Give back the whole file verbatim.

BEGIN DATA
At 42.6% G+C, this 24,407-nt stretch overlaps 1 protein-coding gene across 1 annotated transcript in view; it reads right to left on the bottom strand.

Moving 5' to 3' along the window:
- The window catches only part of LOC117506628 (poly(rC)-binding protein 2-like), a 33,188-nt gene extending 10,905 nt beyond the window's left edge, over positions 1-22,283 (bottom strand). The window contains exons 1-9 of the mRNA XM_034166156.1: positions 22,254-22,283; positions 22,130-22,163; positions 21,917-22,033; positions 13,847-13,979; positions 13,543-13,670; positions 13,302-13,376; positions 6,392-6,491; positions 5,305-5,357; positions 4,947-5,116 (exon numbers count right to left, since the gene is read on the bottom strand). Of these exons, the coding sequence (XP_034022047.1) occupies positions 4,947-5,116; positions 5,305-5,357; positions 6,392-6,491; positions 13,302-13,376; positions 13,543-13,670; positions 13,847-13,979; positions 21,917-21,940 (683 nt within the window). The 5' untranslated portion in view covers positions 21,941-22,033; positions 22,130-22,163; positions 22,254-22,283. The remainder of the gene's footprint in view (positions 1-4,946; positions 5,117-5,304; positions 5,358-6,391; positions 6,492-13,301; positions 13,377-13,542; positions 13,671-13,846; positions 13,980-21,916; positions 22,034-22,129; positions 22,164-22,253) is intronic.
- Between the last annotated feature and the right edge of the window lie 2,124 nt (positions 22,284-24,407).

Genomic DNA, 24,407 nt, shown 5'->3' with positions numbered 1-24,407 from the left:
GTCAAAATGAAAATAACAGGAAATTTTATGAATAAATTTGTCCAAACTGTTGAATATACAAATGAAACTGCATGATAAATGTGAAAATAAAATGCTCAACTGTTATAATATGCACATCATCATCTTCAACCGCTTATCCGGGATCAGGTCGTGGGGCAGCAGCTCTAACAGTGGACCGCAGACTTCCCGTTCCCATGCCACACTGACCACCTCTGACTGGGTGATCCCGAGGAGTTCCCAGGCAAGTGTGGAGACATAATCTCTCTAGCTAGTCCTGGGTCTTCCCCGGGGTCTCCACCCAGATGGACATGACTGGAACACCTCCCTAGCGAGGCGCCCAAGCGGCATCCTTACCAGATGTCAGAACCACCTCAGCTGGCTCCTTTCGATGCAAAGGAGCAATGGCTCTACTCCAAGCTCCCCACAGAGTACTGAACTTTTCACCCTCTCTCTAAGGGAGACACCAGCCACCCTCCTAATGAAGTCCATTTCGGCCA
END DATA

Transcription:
At 42.6% G+C, this 24,407-nt stretch overlaps 1 protein-coding gene across 1 annotated transcript in view; it reads right to left on the bottom strand.

Moving 5' to 3' along the window:
- The window catches only part of LOC117506628 (poly(rC)-binding protein 2-like), a 33,188-nt gene extending 10,905 nt beyond the window's left edge, over positions 1-22,283 (bottom strand). The window contains exons 1-9 of the mRNA XM_034166156.1: positions 22,254-22,283; positions 22,130-22,163; positions 21,917-22,033; positions 13,847-13,979; positions 13,543-13,670; positions 13,302-13,376; positions 6,392-6,491; positions 5,305-5,357; positions 4,947-5,116 (exon numbers count right to left, since the gene is read on the bottom strand). Of these exons, the coding sequence (XP_034022047.1) occupies positions 4,947-5,116; positions 5,305-5,357; positions 6,392-6,491; positions 13,302-13,376; positions 13,543-13,670; positions 13,847-13,979; positions 21,917-21,940 (683 nt within the window). The 5' untranslated portion in view covers positions 21,941-22,033; positions 22,130-22,163; positions 22,254-22,283. The remainder of the gene's footprint in view (positions 1-4,946; positions 5,117-5,304; positions 5,358-6,391; positions 6,492-13,301; positions 13,377-13,542; positions 13,671-13,846; positions 13,980-21,916; positions 22,034-22,129; positions 22,164-22,253) is intronic.
- Between the last annotated feature and the right edge of the window lie 2,124 nt (positions 22,284-24,407).

Genomic DNA, 24,407 nt, shown 5'->3' with positions numbered 1-24,407 from the left:
GTCAAAATGAAAATAACAGGAAATTTTATGAATAAATTTGTCCAAACTGTTGAATATACAAATGAAACTGCATGATAAATGTGAAAATAAAATGCTCAACTGTTATAATATGCACATCATCATCTTCAACCGCTTATCCGGGATCAGGTCGTGGGGCAGCAGCTCTAACAGTGGACCGCAGACTTCCCGTTCCCATGCCACACTGACCACCTCTGACTGGGTGATCCCGAGGAGTTCCCAGGCAAGTGTGGAGACATAATCTCTCTAGCTAGTCCTGGGTCTTCCCCGGGGTCTCCACCCAGATGGACATGACTGGAACACCTCCCTAGCGAGGCGCCCAAGCGGCATCCTTACCAGATGTCAGAACCACCTCAGCTGGCTCCTTTCGATGCAAAGGAGCAATGGCTCTACTCCAAGCTCCCCACAGAGTACTGAACTTTTCACCCTCTCTCTAAGGGAGACACCAGCCACCCTCCTAATGAAGTCCATTTCGGCCA